I find the “Jesus is my victim” language deeply troubling. This line still entails a relationship, even if it is not explicitly named as such. It’s an oppressor – victim relationship in which you are the oppressor. I know that it is necessary for the privileged and powerful to recognize their power, yet the word “victim” robs the other party of his/ her power, and, when used for Christ seems to forget the Resurrection. As a woman, my relationship with Jesus is one of identification in our common abuse and mistreatment at the hands of power. Hope lies in the Resurrection of the body, which overcomes victimization and speaks of survival and a whole life after subjugation.

    • Jen permalink
      March 6, 2010 6:24 pm


      What has happened to you is TERRIBLE. It is a result of sin (the sin of others, the sin common to all). But, please don’t project your victimhood onto Christ’s because there is no comparison. God emptied Himself and became man (God-man) and gave up His life willingly for your sins, my sins, and the sins of your attacker(s). His victimhood was an act of His Power. He gained victory over sin, death and the devil by His passionate act of victimhood. He purchased us from death.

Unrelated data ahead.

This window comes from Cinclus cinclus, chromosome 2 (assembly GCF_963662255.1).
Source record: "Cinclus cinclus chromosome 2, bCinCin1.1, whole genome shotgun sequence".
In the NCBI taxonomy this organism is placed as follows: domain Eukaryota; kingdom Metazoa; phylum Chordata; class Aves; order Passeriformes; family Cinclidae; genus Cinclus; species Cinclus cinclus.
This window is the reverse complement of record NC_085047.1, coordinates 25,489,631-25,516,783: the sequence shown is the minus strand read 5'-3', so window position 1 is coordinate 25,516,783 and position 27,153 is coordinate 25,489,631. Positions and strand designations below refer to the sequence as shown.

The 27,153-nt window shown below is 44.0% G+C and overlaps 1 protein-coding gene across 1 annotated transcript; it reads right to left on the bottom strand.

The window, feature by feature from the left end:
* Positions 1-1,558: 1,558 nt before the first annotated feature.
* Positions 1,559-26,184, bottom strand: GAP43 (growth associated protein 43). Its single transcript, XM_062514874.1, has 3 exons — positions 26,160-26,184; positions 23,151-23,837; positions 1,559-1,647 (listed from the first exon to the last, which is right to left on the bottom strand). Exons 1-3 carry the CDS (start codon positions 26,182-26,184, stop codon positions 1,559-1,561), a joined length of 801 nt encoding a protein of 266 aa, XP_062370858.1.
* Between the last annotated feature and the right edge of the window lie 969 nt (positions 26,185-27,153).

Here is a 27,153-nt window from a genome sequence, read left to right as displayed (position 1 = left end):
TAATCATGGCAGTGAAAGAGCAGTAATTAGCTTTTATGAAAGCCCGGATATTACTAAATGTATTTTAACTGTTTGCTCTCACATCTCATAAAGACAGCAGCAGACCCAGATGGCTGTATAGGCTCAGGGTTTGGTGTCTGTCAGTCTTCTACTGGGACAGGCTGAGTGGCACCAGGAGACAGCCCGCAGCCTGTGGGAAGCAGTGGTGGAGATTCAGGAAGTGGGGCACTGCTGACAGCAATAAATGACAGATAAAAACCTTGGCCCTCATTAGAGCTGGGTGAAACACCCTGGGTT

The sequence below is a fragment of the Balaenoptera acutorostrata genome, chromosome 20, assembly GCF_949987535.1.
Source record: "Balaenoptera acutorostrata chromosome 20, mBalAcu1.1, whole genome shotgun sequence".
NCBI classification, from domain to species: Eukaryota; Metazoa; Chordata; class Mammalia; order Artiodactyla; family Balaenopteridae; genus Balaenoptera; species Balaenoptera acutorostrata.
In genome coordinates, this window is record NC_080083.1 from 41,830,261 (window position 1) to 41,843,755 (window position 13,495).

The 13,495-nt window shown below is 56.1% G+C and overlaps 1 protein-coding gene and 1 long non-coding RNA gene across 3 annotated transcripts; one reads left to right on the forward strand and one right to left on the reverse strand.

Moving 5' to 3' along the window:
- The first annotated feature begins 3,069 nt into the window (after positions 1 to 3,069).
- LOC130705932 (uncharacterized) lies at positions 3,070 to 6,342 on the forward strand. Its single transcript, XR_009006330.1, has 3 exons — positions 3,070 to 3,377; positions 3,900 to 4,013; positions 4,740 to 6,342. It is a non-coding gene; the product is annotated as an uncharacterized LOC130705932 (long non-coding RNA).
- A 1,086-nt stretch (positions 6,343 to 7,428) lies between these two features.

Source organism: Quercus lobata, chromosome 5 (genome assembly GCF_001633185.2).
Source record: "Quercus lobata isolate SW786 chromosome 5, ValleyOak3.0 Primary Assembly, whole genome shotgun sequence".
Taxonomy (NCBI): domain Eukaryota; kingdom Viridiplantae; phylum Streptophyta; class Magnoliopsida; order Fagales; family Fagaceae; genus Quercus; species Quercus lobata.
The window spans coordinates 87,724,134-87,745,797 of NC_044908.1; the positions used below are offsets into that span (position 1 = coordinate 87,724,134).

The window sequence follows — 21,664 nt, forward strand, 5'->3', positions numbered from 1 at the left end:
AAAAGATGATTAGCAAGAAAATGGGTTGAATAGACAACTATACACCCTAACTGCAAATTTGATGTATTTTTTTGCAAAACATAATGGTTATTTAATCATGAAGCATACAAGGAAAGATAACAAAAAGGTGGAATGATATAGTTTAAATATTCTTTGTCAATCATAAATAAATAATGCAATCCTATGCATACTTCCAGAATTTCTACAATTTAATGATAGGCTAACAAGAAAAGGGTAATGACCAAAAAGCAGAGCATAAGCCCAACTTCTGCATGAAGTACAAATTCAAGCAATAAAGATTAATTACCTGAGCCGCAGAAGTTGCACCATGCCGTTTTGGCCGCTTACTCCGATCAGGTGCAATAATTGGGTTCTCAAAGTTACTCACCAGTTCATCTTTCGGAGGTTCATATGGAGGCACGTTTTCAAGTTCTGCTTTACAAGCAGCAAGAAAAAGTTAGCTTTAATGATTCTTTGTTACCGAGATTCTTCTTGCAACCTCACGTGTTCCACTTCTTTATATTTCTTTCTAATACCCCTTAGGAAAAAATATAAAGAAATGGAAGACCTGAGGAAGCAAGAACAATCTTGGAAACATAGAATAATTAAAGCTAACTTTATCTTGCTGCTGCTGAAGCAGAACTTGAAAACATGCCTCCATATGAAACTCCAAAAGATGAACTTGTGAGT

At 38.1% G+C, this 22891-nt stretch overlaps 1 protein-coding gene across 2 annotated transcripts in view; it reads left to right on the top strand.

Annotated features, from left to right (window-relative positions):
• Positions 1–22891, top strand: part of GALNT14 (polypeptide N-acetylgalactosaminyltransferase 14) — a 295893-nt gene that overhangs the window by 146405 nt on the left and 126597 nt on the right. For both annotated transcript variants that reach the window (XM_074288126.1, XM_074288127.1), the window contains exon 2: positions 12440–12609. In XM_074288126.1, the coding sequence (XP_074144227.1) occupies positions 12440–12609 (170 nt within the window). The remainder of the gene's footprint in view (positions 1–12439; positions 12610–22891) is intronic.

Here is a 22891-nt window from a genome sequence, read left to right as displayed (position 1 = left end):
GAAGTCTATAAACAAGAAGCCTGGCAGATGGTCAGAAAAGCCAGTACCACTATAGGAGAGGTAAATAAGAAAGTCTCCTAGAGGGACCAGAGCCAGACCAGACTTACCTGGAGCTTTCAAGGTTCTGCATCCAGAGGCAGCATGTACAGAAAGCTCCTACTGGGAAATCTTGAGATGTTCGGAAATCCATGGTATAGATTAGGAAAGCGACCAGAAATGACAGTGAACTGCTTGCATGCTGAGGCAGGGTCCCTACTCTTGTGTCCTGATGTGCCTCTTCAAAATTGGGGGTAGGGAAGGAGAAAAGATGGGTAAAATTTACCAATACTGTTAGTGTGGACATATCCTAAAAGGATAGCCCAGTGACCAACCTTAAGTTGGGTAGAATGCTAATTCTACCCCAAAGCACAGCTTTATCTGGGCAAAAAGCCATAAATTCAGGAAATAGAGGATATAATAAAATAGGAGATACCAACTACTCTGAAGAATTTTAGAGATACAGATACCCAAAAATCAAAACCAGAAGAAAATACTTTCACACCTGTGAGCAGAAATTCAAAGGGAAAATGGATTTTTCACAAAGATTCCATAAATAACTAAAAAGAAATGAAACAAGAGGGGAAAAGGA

• Bruce Hamill permalink
        March 7, 2010 3:58 am

        @Jen, why are you so concerned to separate Kat’s experience of victimhood from Christ’s. Surely his was revelatory because of its similarity to victims (like the prophet’s slain at Jerusalem) since ‘the foundation of the world’. After all what have ‘death and the devil’ been doing down the ages but creating victims like Christ (albeit hiding their tracks under the guise of justified and sacred killing or demeaning). It is because of his similarity to all of that that he ‘purchased us’ from it.